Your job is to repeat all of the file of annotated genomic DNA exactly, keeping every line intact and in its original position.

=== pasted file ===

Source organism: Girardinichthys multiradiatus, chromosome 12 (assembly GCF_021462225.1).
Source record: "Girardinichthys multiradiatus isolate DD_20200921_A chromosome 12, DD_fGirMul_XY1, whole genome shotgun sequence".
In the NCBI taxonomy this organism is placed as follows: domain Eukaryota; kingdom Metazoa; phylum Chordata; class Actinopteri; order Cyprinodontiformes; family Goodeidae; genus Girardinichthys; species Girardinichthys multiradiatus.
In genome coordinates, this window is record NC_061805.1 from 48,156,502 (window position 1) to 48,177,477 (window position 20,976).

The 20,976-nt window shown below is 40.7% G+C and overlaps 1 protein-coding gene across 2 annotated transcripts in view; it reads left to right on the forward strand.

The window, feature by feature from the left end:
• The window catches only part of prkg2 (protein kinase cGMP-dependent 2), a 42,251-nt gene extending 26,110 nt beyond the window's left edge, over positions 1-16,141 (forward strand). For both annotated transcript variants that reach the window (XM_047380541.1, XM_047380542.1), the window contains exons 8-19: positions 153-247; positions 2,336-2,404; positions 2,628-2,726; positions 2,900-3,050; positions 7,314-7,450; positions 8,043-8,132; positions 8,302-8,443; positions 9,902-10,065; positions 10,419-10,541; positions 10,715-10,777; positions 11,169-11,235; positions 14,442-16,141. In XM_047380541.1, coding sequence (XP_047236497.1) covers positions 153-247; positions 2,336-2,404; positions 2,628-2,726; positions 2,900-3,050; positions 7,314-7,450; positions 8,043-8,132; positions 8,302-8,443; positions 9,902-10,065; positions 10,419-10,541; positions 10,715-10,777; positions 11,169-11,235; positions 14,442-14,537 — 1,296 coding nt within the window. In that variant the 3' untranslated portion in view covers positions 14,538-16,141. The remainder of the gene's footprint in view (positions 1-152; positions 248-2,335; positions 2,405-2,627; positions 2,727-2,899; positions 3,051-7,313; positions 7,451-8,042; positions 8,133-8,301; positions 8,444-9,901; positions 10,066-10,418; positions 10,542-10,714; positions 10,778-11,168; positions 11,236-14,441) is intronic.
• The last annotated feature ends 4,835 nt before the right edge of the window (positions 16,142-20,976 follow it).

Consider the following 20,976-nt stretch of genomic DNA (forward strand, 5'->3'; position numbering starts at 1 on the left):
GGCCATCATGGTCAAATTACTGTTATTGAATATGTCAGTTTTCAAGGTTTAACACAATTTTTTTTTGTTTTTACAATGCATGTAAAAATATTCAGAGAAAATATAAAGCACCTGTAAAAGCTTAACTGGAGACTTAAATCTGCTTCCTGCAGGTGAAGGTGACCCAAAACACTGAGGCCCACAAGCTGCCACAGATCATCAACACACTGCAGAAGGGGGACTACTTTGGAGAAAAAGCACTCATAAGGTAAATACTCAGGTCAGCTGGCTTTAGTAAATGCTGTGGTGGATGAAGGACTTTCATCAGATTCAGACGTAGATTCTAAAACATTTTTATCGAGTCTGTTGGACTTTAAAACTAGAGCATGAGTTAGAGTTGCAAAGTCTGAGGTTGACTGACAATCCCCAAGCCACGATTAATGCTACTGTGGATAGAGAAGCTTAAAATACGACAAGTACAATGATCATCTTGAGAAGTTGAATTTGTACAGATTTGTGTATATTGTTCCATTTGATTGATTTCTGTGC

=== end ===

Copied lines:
Source organism: Girardinichthys multiradiatus, chromosome 12 (assembly GCF_021462225.1).
Source record: "Girardinichthys multiradiatus isolate DD_20200921_A chromosome 12, DD_fGirMul_XY1, whole genome shotgun sequence".
In the NCBI taxonomy this organism is placed as follows: domain Eukaryota; kingdom Metazoa; phylum Chordata; class Actinopteri; order Cyprinodontiformes; family Goodeidae; genus Girardinichthys; species Girardinichthys multiradiatus.
In genome coordinates, this window is record NC_061805.1 from 48,156,502 (window position 1) to 48,177,477 (window position 20,976).

The 20,976-nt window shown below is 40.7% G+C and overlaps 1 protein-coding gene across 2 annotated transcripts in view; it reads left to right on the forward strand.

The window, feature by feature from the left end:
• The window catches only part of prkg2 (protein kinase cGMP-dependent 2), a 42,251-nt gene extending 26,110 nt beyond the window's left edge, over positions 1-16,141 (forward strand). For both annotated transcript variants that reach the window (XM_047380541.1, XM_047380542.1), the window contains exons 8-19: positions 153-247; positions 2,336-2,404; positions 2,628-2,726; positions 2,900-3,050; positions 7,314-7,450; positions 8,043-8,132; positions 8,302-8,443; positions 9,902-10,065; positions 10,419-10,541; positions 10,715-10,777; positions 11,169-11,235; positions 14,442-16,141. In XM_047380541.1, coding sequence (XP_047236497.1) covers positions 153-247; positions 2,336-2,404; positions 2,628-2,726; positions 2,900-3,050; positions 7,314-7,450; positions 8,043-8,132; positions 8,302-8,443; positions 9,902-10,065; positions 10,419-10,541; positions 10,715-10,777; positions 11,169-11,235; positions 14,442-14,537 — 1,296 coding nt within the window. In that variant the 3' untranslated portion in view covers positions 14,538-16,141. The remainder of the gene's footprint in view (positions 1-152; positions 248-2,335; positions 2,405-2,627; positions 2,727-2,899; positions 3,051-7,313; positions 7,451-8,042; positions 8,133-8,301; positions 8,444-9,901; positions 10,066-10,418; positions 10,542-10,714; positions 10,778-11,168; positions 11,236-14,441) is intronic.
• The last annotated feature ends 4,835 nt before the right edge of the window (positions 16,142-20,976 follow it).

Consider the following 20,976-nt stretch of genomic DNA (forward strand, 5'->3'; position numbering starts at 1 on the left):
GGCCATCATGGTCAAATTACTGTTATTGAATATGTCAGTTTTCAAGGTTTAACACAATTTTTTTTTGTTTTTACAATGCATGTAAAAATATTCAGAGAAAATATAAAGCACCTGTAAAAGCTTAACTGGAGACTTAAATCTGCTTCCTGCAGGTGAAGGTGACCCAAAACACTGAGGCCCACAAGCTGCCACAGATCATCAACACACTGCAGAAGGGGGACTACTTTGGAGAAAAAGCACTCATAAGGTAAATACTCAGGTCAGCTGGCTTTAGTAAATGCTGTGGTGGATGAAGGACTTTCATCAGATTCAGACGTAGATTCTAAAACATTTTTATCGAGTCTGTTGGACTTTAAAACTAGAGCATGAGTTAGAGTTGCAAAGTCTGAGGTTGACTGACAATCCCCAAGCCACGATTAATGCTACTGTGGATAGAGAAGCTTAAAATACGACAAGTACAATGATCATCTTGAGAAGTTGAATTTGTACAGATTTGTGTATATTGTTCCATTTGATTGATTTCTGTGC